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Updated Info on JFC Action Changing DPI ESSER II Distribution Plan

By John Forester | February 10, 2021

From WisPolitics.com . . .

JFC voted along party lines today to use more than $65 million in federal COVID funds to reward districts that have been offering in-person instruction and encourage others to get kids back in the classroom.

But the plan wouldn’t impact the $617.5 million in federal COVID relief that schools will receive based on a formula that takes into account the number of low-income students residing in each district.

The GOP motion overhauls DPI’s plan for the more than $65 million. Still, the GOP changes wouldn’t impact the state’s largest districts, many of which have been offering virtual-only instruction so far this school year. That’s because they weren’t in line for any of the $65 million under the DPI plan. Under the GOP approach, they wouldn’t be eligible for the money Republicans now want to use to incentivize schools returning to in-person instruction.

Rep. Evan Goyke, D-Milwaukee, knocked the proposal, saying Republicans were putting a perverse incentive before districts to get kids into classrooms regardless of spikes in COVID cases in their communities. He also noted Republicans just voted to overturn Gov. Tony Evers’ public health declaration in an attempt to end his mask mandate, suggesting the GOP wasn’t taking the pandemic seriously.

“You’re making a political point showing how tough you are by wanting everything to go back in person,” Goyke said.

Co-chair Howard Marklein, R-Spring Green, countered it was about rewarding districts that have incurred costs for in-person instruction such as cleaning and safety precautions that others haven’t had while virtual. He added offering in-person instruction is the right thing for kids.

“We know it’s good for our kids. It’s the right thing to do, I believe,” Marklein said. “It also provides an incentive to those schools that are not open to open to in-person instruction.”

The stimulus bill former President Trump signed in late December included $686.1 million for Wisconsin elementary and secondary schools. Of that, $617.5 million must be distributed to districts and independent charter schools based on a formula that accounts for the number of low-income students residing in each district, according to the Legislative Fiscal Bureau.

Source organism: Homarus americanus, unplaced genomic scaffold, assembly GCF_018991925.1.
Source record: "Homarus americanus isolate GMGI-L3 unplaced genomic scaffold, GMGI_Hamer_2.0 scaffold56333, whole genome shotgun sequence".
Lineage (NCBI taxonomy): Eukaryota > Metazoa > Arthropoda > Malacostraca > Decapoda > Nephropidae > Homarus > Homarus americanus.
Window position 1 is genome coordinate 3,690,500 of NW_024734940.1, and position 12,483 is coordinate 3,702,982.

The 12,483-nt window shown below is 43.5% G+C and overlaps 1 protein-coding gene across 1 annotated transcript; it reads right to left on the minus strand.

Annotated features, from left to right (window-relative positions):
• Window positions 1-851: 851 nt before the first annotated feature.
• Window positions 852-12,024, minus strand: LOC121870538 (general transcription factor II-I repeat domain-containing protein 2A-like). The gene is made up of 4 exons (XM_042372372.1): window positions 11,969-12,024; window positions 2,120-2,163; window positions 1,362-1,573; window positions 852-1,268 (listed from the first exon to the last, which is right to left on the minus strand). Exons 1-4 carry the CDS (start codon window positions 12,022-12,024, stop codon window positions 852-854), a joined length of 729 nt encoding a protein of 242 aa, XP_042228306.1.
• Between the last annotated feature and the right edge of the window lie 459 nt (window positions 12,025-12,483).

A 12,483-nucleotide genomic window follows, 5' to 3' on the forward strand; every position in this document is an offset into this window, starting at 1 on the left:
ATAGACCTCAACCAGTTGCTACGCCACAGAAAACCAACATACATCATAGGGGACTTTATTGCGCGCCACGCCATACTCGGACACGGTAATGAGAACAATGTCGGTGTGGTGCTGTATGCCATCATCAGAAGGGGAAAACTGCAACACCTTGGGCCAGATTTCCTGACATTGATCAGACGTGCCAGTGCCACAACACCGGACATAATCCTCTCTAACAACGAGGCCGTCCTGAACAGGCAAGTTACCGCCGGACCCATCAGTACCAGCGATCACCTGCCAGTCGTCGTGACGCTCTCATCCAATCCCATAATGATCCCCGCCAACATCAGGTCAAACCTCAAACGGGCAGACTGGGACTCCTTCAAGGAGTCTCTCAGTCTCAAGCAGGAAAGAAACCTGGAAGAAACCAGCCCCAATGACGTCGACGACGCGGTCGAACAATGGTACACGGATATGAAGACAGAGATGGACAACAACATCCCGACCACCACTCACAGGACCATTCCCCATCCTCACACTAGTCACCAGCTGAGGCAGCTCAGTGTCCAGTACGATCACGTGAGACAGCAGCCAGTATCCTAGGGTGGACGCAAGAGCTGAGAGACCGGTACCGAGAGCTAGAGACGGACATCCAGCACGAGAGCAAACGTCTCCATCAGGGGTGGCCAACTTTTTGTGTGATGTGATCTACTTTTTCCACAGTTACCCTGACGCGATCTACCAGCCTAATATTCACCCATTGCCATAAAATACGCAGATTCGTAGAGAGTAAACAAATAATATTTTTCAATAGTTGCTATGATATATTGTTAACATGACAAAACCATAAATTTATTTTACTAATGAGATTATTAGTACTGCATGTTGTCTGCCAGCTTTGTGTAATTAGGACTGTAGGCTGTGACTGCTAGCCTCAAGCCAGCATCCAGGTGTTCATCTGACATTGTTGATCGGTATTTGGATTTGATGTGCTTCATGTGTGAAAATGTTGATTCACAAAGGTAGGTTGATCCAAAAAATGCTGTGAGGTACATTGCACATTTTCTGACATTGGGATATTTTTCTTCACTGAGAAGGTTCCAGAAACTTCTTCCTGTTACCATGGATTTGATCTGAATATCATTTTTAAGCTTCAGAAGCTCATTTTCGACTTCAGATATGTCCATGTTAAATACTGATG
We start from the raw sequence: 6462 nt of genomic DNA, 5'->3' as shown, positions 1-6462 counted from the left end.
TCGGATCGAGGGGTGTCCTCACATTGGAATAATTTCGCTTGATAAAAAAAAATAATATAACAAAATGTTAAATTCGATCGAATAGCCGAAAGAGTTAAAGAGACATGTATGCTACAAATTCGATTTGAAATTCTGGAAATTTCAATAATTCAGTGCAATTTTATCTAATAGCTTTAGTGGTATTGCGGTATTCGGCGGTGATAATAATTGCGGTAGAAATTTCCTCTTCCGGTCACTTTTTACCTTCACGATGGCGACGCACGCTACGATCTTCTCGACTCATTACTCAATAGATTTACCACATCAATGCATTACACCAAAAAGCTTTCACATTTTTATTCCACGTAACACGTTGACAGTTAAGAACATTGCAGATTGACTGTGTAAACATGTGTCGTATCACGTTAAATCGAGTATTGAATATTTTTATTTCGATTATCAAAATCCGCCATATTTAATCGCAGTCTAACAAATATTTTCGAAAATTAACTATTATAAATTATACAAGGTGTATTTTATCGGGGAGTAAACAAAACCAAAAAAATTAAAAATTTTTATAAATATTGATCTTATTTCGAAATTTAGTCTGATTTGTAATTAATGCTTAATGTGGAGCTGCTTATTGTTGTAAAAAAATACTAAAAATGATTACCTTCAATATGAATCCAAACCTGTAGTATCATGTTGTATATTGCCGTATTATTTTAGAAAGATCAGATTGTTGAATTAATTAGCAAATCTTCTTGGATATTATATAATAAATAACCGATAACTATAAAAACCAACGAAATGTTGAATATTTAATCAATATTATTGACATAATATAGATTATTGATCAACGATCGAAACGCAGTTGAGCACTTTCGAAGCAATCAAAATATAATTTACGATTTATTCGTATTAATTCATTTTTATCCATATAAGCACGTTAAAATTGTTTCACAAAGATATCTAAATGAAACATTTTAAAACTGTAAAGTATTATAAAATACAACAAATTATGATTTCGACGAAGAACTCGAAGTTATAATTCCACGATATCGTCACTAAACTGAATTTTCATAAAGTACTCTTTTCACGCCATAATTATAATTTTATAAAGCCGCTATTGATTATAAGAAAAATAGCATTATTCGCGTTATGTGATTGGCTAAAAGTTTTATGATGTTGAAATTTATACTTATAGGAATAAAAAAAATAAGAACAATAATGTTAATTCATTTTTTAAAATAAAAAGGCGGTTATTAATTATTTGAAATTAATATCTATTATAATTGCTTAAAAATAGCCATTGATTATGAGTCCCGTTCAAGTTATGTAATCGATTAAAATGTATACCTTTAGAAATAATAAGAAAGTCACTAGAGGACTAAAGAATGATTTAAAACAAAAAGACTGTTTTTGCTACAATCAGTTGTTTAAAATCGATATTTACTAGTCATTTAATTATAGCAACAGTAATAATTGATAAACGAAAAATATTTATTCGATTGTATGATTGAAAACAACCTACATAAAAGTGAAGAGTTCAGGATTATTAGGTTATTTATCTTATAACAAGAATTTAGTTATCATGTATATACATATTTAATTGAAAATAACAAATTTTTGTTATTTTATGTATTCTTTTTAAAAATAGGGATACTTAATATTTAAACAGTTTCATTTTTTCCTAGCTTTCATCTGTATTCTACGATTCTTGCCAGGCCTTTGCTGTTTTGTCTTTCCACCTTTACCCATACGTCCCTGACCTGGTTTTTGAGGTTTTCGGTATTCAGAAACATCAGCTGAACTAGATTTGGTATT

The money can cover costs between March 30, 2020, and Sept. 30, 2023, for things like responding to the pandemic, training and professional development related to sanitation and preventing infection diseases, purchasing equipment, and providing mental health services.

Of the remaining $68.6 million, DPI had called for using $1.2 million for administrative costs and nearly $2.4 million for minimum grants of $100,000 per eligible district and charter schools. The remaining $65 million would’ve gone to minimum grants of $395 per pupil for the 172 districts eligible.

But dozens weren’t in line to receive money from that pot of funds, including many of the state’s largest districts.

Under the GOP motion that was approved 11-4, DPI’s administrative costs were cut to $700,000. Republicans also would keep the pot of nearly $2.4 million for the minimum grants of $100,000 per district and charter school. The remaining $65.5 million would be divided up based on a formula that accounts for the hours of in-person instruction in the 2020-21 school year, and only the 172 districts that were originally in line for the funds under the DPI plan will be eligible. The amount of the grants wouldn’t be known until the end of the school year, when in-person instructional hours are reported.

Under the overall plan, Milwaukee will get $225.2 million of the pot of $686.1 million.

The other biggest beneficiaries are: Racine, $23.6 million; Kenosha, $20 million; Green Bay, $19.9 million; and Madison, $18.9 million.

Of those, Green Bay, Madison, Milwaukee and Racine have been providing virtual instruction and are making moves to have in-person learning in the coming months. Kenosha began the year with in-person instruction, but went virtual in November amid an outbreak of cases. The district late last month began moving back to in-person classes.

Gov. Tony Evers has the power to line-item veto the plan. But the GOP-controlled committee would have the votes to override such a move.

See the GOP motion here.

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